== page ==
A closet full of clothing and nothing to wear is such a common problem that it’s become a cliché. What’s far worse, of course, is the sad fact that our society continues to buy and discard clothing at a wildly unsustainable rate. The good news is that we can curate a wardrobe we love and be kinder to the planet by shopping less and preserving our clothes for longer.
Sustainable clothing 101
Chances are, you know how devastating fast fashion is for our environment and for global human rights. Its alternative is sustainable clothing (or “slow fashion”) that is
- purchased second-hand
- made by local, small-scale companies
- made with eco-friendly dyes and textiles
Sustainable can mean any combination of these criteria, and the “perfect” sustainable piece may not exist. Think about carefully adding clothing when necessary, re-wearing pieces again and again, and taking care of your things so they last.
Find your personal style
Look to the past
What outfits you wore in the past felt perfectly you? What did they have in common? How would you describe them? Preppy? Feminine? Sporty? Understated? Bright and cheerful?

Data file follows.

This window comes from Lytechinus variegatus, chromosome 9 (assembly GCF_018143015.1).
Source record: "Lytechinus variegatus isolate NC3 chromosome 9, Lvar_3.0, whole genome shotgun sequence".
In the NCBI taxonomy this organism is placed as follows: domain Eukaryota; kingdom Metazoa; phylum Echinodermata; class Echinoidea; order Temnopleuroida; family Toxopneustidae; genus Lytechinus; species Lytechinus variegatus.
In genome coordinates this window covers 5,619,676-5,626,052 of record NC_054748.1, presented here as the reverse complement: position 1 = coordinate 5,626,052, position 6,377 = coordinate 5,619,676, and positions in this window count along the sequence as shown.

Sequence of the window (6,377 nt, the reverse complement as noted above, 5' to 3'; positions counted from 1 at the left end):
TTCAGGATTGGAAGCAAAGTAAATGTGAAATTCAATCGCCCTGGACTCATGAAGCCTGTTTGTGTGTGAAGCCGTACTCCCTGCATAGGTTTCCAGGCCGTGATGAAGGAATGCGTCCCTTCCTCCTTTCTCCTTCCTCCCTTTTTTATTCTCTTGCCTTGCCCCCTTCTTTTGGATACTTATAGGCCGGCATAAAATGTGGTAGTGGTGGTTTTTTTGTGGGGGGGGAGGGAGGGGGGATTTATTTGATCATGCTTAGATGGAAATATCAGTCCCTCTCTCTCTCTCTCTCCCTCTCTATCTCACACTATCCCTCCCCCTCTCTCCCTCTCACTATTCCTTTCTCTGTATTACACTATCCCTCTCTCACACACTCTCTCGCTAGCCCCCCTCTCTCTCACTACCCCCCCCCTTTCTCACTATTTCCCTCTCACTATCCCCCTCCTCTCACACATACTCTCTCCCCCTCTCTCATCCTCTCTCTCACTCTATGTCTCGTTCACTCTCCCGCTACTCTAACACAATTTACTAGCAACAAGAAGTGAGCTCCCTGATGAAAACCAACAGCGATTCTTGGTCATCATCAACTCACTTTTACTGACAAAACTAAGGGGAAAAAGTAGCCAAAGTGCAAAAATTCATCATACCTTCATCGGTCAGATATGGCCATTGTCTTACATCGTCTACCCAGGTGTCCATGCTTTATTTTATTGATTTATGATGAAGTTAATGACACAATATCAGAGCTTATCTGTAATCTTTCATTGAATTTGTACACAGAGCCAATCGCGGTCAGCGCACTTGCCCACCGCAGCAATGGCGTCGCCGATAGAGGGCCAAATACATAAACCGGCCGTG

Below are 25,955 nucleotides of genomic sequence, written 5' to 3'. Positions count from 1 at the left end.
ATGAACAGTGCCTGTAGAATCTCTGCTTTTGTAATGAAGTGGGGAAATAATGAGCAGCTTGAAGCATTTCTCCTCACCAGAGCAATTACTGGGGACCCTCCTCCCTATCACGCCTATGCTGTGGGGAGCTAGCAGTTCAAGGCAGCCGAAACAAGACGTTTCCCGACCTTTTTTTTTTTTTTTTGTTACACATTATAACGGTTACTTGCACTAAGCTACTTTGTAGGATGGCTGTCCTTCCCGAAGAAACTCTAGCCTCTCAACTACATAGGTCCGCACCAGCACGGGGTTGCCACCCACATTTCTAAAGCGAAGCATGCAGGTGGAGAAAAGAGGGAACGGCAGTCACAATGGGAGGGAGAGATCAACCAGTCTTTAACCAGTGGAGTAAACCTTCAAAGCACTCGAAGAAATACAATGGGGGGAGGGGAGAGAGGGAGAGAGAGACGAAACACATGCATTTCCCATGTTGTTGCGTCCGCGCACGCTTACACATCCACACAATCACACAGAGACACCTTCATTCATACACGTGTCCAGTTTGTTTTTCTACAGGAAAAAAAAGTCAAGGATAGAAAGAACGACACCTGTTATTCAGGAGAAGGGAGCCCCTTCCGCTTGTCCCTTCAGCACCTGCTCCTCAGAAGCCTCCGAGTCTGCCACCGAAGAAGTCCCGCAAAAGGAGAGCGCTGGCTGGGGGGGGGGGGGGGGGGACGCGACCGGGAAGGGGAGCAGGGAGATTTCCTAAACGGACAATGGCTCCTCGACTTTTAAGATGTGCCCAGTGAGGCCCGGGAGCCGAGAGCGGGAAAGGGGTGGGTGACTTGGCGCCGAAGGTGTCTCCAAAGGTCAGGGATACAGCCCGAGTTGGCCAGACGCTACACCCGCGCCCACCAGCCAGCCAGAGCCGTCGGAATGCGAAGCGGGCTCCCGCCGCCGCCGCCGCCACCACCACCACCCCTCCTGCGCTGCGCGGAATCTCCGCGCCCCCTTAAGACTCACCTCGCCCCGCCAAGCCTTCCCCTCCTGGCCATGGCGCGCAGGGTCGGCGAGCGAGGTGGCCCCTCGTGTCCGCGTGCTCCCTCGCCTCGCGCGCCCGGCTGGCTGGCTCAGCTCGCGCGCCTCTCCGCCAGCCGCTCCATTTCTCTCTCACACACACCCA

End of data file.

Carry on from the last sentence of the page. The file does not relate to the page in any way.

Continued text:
Mix and match
Do you tend to wear the same things in the same way? Mix and match your clothes to create more outfits! For example, try dressing up a simple dress with heels and a clutch, or dress it down with sneakers and a denim jacket. You can even make it appropriate for chillier days by layering a sweater overtop. Look online for inspiration. Wearing your clothes in creative ways means that you need fewer pieces.
Get inspired by the style pros
Browse on social media and make some Pinterest boards or choose some style icons. Why do you love their style? Don’t forget about you, though, especially if you’re only viewing people who look completely different from you. Thankfully, social media is full of influencers of every height, age, body size, and shape to help inspire you.
Be honest about your lifestyle
Do you love the look of sharp blazers but spend most of the time chasing toddlers? Why fill your closet with pieces you can rarely wear? It might be wiser to invest in a few stylish but comfortable outfits that’ll still help you feel pulled together.
Find what works for you
Limiting their wardrobes to a certain number of garments helps guide sustainability efforts for some. Many women, though, find their bodies change during pregnancy and the postpartum period, and may need to have sizes and styles to see them through the changes.
Consider hiring a stylist
Stylists aren’t just for the rich and famous; the right one can help you hone your personal style and help you find things that are perfect for you.
Out with the old
Set aside some dedicated time for this decluttering task. Put on some music and have fun with it!
- As you take everything out of your closet and drawers, carefully examine each piece, asking yourself if you love it and if you wear it. Group things into categories:
- If you like something but don’t wear it, move it to the unsure group.